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The Average Gray Squirrel Is Surprisingly Good at Problem Solving

Sorry, red squirrels.

On the left, the red squirrel, which is native to the United Kingdom. On the right, the gray squirrel.
On the left, the red squirrel, which is native to the United Kingdom. On the right, the gray squirrel. Peter Trimming/CC BY 2.0

In the late 19th century, American squirrels flooded London parks. To Victorians, uninitiated to the perils of invasive species, these creatures were exotic, attractive, even cuddly. The native red squirrels, by comparison, seemed positively old hat. Wealthy landowners arranged to have the gray critters move into their own estates—the 11th Duke of Bedford, Herbrand Russell, liked them so much he gifted them to parks and properties across the country—and they gradually spread from the top to the bottom of the British Isles.

These animals, however fuzzy, have proven deeply deleterious to Britain’s native population of red squirrels. Gray squirrels carry squirrel pox, which kills red squirrels. They’re also bigger, hardier, and eat much more food. And a new study in the journal Animal Behavior suggests that gray squirrels have yet another string to their bow: They’re better at problem solving than red squirrels.

In a study by scientists from the universities of Exeter and Edinburgh, in the United Kingdom, squirrels were given two tasks, each with a hazelnut reward. In the “easier” one, squirrels had to remove a transparent lid; a “harder” task required a more complex process of pushing and pulling levers. Red and gray squirrels alike removed the lid with aplomb, but a staggering 91 percent of the gray ones were able to crack the harder task, compared to just 62 percent of the red ones.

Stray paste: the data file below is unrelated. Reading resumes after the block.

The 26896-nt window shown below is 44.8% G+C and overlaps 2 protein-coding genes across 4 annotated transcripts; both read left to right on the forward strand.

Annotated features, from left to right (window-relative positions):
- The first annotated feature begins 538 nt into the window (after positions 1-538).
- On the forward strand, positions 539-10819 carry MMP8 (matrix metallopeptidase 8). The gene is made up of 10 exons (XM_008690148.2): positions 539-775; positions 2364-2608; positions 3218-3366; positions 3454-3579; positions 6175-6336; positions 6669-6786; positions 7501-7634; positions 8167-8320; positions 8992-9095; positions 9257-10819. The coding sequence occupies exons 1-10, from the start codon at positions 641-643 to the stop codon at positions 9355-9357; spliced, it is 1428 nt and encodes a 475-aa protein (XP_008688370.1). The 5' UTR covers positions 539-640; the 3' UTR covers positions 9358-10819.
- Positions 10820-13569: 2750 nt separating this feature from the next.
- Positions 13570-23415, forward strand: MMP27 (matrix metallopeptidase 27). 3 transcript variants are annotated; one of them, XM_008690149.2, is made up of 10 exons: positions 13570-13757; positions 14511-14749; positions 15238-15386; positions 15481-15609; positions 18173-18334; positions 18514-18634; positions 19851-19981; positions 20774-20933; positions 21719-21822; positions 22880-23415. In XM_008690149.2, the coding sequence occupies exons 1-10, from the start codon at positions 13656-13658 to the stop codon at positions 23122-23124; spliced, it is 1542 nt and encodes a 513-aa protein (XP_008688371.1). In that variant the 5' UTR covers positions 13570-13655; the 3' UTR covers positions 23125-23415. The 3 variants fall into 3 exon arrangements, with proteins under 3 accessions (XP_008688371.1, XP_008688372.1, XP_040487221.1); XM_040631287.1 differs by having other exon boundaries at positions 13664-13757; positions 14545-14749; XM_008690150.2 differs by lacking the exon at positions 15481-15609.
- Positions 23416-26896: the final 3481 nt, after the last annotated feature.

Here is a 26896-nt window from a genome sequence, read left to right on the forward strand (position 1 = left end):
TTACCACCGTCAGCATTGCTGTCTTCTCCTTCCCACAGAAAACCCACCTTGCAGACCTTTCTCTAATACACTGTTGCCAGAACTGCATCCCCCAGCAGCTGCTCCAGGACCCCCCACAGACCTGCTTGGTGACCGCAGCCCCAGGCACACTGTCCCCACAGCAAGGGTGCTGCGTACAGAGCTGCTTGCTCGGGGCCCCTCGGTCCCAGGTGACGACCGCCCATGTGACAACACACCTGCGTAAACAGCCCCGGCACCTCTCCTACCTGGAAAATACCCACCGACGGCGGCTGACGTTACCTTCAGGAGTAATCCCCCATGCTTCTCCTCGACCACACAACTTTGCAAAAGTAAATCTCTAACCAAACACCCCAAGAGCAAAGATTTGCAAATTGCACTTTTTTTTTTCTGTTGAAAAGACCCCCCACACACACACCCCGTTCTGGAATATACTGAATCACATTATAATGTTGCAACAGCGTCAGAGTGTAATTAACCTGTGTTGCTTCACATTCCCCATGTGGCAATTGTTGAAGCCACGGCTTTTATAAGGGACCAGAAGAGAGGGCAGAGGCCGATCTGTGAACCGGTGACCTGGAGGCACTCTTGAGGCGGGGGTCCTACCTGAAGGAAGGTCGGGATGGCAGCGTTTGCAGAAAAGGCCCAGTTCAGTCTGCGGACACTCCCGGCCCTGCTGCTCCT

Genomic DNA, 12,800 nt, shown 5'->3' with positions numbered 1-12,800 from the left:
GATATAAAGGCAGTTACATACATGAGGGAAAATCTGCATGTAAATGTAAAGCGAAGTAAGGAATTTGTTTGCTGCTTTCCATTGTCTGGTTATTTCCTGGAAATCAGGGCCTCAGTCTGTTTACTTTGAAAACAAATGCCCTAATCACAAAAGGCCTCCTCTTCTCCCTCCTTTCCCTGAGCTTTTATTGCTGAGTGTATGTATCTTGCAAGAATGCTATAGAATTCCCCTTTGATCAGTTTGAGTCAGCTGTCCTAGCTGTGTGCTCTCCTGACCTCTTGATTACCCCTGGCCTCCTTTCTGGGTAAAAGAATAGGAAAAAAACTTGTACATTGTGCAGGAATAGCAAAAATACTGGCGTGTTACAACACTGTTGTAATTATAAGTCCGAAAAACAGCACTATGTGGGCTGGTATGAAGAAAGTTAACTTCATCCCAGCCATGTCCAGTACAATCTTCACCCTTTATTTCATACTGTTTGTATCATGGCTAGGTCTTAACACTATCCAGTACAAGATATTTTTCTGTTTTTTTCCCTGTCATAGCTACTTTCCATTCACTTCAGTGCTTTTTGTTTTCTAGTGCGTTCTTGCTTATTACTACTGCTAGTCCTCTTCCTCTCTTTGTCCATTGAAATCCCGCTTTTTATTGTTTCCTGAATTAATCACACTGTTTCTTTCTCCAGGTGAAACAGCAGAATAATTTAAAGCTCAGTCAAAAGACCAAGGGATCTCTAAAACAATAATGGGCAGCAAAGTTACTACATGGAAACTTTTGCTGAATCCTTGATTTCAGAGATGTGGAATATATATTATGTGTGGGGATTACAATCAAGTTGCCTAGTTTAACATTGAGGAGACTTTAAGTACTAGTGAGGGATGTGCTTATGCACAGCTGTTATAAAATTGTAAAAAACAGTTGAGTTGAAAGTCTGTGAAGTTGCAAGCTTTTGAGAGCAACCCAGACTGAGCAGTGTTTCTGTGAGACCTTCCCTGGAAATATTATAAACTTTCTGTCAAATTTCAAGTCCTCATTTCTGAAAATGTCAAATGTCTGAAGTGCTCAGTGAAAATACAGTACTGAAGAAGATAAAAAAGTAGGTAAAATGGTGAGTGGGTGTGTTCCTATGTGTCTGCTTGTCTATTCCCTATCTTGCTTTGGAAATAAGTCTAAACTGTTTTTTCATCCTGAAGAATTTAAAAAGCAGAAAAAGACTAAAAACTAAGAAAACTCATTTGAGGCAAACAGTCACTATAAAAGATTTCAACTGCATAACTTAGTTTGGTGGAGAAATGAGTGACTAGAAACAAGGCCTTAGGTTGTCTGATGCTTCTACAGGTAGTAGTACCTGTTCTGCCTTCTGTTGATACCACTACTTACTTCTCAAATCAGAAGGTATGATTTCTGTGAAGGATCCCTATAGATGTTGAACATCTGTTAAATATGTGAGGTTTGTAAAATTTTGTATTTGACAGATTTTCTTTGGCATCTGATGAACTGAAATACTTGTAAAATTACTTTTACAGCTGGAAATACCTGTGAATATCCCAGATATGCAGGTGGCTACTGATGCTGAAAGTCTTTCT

Despite having lived in the U.K. for millennia, red squirrels are now outnumbered by their foreign cousins by more than 15 to one. Researchers from the study have suggested that gray squirrels’ cannier sensibilities may, in part, be to blame. “[Problem solving] might be especially important for an invasive species like gray squirrels, as they have evolved elsewhere and have to adapt to their surroundings,” Pizza Ka Yee Chow, of Exeter’s Centre for Research in Animal Behaviour, said in a statement. What’s still not clear, Chow said, was whether they really were better problem solvers, or whether having to adjust to a new environment had forced them to up their game.

Either way, the prognosis for Britain’s red squirrels is a little bleak—though there may be a silver lining. The red squirrels who were able to solve the trickier task, scientists said, did so quicker than the speediest gray squirrels. While gray squirrels may, on average, be better at these tasks, there’s a special crew of ultra-bright red squirrels who would likely feel very pleased with themselves—if they weren’t squirrels.